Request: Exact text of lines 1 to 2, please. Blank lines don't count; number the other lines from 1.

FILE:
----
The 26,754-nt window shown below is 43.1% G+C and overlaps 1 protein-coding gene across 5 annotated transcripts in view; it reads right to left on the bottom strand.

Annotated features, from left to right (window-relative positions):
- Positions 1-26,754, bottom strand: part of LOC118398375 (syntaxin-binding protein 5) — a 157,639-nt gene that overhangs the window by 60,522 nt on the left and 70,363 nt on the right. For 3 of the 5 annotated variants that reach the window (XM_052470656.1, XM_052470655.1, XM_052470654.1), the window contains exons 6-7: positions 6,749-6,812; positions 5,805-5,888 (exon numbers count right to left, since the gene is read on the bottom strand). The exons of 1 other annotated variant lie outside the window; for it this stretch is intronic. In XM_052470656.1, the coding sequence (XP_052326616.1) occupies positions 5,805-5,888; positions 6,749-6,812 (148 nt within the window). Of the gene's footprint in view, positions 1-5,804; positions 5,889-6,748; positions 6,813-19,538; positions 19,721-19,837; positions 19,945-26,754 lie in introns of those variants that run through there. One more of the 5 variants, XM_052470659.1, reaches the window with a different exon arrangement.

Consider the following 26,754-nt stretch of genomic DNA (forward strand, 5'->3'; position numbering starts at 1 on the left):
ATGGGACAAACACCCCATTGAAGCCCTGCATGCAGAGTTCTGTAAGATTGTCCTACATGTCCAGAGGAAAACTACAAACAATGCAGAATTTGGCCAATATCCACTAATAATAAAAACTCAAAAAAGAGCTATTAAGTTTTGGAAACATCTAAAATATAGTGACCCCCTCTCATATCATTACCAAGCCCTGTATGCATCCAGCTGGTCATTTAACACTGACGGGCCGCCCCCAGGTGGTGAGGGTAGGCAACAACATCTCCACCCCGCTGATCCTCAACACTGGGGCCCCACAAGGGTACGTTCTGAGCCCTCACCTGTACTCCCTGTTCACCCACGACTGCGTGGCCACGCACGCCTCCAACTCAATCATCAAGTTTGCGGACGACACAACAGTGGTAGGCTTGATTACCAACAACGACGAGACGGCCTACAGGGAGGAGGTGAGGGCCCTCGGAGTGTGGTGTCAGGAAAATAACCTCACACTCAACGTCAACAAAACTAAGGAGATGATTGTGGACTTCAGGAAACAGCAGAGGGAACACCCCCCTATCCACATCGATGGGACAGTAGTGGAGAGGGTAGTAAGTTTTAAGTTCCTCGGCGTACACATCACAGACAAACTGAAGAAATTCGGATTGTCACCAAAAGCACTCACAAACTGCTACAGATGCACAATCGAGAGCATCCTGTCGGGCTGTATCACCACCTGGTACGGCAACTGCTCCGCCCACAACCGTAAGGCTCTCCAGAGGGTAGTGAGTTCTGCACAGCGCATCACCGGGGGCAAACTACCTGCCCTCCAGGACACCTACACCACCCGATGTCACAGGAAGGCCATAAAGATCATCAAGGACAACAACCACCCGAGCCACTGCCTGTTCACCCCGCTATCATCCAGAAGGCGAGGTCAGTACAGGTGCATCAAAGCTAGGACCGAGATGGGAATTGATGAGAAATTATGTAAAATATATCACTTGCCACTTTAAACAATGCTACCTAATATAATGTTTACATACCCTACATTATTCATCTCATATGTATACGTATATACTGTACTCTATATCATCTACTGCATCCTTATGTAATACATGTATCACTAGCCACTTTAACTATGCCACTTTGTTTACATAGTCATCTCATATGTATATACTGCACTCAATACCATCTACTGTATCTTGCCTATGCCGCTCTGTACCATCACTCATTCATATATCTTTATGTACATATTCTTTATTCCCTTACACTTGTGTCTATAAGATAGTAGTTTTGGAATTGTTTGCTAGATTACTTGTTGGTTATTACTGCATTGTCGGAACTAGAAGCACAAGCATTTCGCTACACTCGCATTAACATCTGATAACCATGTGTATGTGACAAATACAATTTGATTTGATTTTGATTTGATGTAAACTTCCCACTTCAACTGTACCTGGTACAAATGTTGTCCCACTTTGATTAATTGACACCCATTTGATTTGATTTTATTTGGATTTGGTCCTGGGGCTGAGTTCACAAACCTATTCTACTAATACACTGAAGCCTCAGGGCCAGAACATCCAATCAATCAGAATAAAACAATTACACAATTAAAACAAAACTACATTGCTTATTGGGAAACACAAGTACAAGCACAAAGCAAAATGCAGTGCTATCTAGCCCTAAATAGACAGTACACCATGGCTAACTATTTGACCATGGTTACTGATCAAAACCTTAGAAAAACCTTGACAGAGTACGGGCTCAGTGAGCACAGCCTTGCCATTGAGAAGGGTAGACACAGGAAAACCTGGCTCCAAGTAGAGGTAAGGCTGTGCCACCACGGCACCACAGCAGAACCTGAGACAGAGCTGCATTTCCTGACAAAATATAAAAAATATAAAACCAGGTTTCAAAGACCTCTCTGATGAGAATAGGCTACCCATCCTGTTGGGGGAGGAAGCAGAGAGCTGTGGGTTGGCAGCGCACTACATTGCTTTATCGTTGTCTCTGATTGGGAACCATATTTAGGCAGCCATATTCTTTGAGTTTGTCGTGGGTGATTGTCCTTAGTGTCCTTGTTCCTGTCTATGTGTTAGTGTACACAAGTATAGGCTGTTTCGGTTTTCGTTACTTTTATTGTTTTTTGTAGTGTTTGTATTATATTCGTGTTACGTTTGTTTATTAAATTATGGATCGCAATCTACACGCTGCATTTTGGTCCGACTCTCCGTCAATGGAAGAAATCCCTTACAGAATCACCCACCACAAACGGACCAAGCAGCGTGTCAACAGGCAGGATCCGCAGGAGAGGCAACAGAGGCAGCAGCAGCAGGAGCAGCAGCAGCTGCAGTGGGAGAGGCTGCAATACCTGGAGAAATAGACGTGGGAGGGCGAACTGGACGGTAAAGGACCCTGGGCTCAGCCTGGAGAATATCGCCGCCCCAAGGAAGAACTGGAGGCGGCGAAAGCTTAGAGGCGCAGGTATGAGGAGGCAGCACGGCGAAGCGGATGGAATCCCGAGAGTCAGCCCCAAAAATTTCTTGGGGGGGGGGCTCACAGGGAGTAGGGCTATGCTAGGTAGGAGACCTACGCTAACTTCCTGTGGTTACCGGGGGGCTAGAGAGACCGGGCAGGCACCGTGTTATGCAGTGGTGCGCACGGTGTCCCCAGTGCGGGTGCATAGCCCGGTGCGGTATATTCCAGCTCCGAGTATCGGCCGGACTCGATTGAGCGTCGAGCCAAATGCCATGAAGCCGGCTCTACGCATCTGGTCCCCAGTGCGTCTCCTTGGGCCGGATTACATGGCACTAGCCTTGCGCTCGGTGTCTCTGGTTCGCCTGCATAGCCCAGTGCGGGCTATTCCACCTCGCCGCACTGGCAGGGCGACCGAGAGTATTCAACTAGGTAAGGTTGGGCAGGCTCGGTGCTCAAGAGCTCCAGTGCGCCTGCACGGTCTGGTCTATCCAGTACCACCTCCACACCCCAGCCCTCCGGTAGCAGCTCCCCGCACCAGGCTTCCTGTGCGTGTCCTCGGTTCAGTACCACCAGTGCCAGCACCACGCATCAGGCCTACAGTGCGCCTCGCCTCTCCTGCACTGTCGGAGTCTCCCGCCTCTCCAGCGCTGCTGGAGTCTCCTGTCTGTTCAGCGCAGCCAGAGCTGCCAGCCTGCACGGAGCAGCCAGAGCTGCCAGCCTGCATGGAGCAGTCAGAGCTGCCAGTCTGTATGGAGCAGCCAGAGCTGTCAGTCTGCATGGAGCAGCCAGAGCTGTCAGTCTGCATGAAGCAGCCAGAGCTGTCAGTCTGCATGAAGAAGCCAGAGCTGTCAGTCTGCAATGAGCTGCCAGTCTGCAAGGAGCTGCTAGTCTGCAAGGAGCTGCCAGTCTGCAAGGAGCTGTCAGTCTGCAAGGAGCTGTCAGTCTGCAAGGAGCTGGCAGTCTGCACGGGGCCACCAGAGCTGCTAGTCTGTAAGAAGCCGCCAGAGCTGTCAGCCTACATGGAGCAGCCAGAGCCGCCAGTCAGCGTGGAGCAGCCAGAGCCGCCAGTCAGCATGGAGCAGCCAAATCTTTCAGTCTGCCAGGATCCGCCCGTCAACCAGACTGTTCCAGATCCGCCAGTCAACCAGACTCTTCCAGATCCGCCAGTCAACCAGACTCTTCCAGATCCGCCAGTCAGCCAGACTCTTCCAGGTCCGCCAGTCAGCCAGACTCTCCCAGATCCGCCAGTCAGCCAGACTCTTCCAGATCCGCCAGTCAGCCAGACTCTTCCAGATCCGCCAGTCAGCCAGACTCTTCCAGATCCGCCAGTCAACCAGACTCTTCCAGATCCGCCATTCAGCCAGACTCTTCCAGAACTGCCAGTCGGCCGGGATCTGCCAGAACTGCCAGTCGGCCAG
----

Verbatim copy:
The 26,754-nt window shown below is 43.1% G+C and overlaps 1 protein-coding gene across 5 annotated transcripts in view; it reads right to left on the bottom strand.

Annotated features, from left to right (window-relative positions):